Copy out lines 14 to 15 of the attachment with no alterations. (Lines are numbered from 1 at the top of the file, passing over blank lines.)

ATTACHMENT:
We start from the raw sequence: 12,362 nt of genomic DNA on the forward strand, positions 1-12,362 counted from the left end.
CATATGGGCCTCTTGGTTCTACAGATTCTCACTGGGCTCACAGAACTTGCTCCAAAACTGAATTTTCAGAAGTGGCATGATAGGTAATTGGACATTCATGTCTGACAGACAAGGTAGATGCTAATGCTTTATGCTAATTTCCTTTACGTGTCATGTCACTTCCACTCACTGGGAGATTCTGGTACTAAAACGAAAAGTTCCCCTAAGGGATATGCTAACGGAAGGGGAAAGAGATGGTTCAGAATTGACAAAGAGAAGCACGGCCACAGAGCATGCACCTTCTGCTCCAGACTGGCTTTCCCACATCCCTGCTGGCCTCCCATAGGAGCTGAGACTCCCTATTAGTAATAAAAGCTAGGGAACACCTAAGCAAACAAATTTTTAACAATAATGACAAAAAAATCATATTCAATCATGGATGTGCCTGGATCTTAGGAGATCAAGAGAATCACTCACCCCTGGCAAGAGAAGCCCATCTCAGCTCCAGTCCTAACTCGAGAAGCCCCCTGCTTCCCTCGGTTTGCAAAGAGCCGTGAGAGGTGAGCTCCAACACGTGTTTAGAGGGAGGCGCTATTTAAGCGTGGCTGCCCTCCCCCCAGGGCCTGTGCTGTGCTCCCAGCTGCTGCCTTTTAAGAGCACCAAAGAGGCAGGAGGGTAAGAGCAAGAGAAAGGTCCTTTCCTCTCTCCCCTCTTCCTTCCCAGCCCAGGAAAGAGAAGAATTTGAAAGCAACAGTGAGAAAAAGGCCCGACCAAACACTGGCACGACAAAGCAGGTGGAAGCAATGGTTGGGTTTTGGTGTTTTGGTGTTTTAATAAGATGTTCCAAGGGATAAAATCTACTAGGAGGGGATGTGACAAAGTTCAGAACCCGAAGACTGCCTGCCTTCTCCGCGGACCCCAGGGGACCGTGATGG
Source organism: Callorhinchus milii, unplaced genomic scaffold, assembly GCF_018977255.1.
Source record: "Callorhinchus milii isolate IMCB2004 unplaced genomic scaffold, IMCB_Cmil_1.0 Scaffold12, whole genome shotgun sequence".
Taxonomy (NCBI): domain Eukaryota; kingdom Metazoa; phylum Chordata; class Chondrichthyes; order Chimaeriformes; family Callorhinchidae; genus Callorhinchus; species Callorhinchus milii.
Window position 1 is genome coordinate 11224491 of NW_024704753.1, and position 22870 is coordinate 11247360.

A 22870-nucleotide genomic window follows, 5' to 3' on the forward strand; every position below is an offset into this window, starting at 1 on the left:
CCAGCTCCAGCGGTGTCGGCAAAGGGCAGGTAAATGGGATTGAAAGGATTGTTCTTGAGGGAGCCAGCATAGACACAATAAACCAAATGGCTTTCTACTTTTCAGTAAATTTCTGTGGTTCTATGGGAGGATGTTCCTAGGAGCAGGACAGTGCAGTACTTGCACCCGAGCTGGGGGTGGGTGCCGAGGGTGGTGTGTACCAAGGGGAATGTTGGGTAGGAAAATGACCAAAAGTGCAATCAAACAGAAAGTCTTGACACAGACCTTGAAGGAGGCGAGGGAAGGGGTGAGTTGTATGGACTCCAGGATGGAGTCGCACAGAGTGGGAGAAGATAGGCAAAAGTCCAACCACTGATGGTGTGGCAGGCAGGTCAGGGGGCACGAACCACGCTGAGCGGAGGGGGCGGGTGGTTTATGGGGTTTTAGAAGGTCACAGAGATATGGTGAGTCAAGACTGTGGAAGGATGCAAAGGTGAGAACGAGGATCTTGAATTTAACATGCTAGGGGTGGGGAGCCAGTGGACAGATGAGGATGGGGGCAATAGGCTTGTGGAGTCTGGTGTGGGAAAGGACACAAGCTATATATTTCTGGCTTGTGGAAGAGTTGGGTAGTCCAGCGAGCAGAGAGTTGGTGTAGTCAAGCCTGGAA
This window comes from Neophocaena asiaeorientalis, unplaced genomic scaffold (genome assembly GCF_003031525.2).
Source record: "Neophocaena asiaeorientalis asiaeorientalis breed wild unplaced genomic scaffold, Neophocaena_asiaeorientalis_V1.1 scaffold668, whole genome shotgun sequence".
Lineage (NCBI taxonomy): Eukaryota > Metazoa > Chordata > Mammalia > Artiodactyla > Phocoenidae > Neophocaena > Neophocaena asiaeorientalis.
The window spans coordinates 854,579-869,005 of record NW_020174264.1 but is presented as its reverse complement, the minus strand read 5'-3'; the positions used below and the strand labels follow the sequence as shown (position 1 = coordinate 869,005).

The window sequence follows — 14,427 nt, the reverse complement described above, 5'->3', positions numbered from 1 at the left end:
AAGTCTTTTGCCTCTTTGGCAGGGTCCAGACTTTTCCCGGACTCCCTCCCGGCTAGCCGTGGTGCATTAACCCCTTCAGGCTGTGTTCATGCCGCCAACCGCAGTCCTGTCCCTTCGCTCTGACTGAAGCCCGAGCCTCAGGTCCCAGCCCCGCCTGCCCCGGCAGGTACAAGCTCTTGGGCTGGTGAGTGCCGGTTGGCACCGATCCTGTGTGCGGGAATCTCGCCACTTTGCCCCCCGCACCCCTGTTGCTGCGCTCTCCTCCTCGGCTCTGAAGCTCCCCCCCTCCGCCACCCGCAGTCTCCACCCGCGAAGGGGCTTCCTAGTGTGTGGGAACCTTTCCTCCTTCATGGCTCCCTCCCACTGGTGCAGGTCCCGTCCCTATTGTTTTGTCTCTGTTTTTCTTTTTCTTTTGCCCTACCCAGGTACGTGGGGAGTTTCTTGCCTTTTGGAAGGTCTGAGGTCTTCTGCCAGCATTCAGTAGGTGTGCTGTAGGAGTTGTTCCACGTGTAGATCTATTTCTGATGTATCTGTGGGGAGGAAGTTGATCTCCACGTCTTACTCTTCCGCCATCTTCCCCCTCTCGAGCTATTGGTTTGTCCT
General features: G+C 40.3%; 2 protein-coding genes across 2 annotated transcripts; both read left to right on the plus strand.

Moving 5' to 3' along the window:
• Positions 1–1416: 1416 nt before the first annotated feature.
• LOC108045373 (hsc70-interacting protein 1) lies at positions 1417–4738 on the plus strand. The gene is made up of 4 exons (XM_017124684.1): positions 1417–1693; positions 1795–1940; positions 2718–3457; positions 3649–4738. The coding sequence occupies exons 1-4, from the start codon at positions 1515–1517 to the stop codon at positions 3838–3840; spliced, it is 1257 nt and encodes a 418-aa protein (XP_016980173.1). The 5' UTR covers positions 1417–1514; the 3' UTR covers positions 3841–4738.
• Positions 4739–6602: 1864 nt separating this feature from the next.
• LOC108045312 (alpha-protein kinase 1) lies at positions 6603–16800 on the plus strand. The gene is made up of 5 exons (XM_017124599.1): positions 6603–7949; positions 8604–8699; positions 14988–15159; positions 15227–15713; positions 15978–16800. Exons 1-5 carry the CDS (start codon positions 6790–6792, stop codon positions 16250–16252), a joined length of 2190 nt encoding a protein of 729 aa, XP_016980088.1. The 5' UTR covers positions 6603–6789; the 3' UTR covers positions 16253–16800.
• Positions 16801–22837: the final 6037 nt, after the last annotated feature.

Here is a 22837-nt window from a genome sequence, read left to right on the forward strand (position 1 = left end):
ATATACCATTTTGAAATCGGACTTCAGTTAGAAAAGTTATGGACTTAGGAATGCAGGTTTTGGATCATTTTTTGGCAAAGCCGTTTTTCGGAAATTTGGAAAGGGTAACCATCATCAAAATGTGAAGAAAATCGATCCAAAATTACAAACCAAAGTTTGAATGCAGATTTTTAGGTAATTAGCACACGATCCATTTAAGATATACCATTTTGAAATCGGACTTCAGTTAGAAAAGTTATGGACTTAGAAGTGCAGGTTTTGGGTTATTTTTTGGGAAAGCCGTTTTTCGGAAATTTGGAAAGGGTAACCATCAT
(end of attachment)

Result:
AAGTCTTTTGCCTCTTTGGCAGGGTCCAGACTTTTCCCGGACTCCCTCCCGGCTAGCCGTGGTGCATTAACCCCTTCAGGCTGTGTTCATGCCGCCAACCGCAGTCCTGTCCCTTCGCTCTGACTGAAGCCCGAGCCTCAGGTCCCAGCCCCGCCTGCCCCGGCAGGTACAAGCTCTTGGGCTGGTGAGTGCCGGTTGGCACCGATCCTGTGTGCGGGAATCTCGCCACTTTGCCCCCCGCACCCCTGTTGCTGCGCTCTCCTCCTCGGCTCTGAAGCTCCCCCCCTCCGCCACCCGCAGTCTCCACCCGCGAAGGGGCTTCCTAGTGTGTGGGAACCTTTCCTCCTTCATGGCTCCCTCCCACTGGTGCAGGTCCCGTCCCTATTGTTTTGTCTCTGTTTTTCTTTTTCTTTTGCCCTACCCAGGTACGTGGGGAGTTTCTTGCCTTTTGGAAGGTCTGAGGTCTTCTGCCAGCATTCAGTAGGTGTGCTGTAGGAGTTGTTCCACGTGTAGATCTATTTCTGATGTATCTGTGGGGAGGAAGTTGATCTCCACGTCTTACTCTTCCGCCATCTTCCCCCTCTCGAGCTATTGGTTTGTCCT
General features: G+C 40.3%; 2 protein-coding genes across 2 annotated transcripts; both read left to right on the plus strand.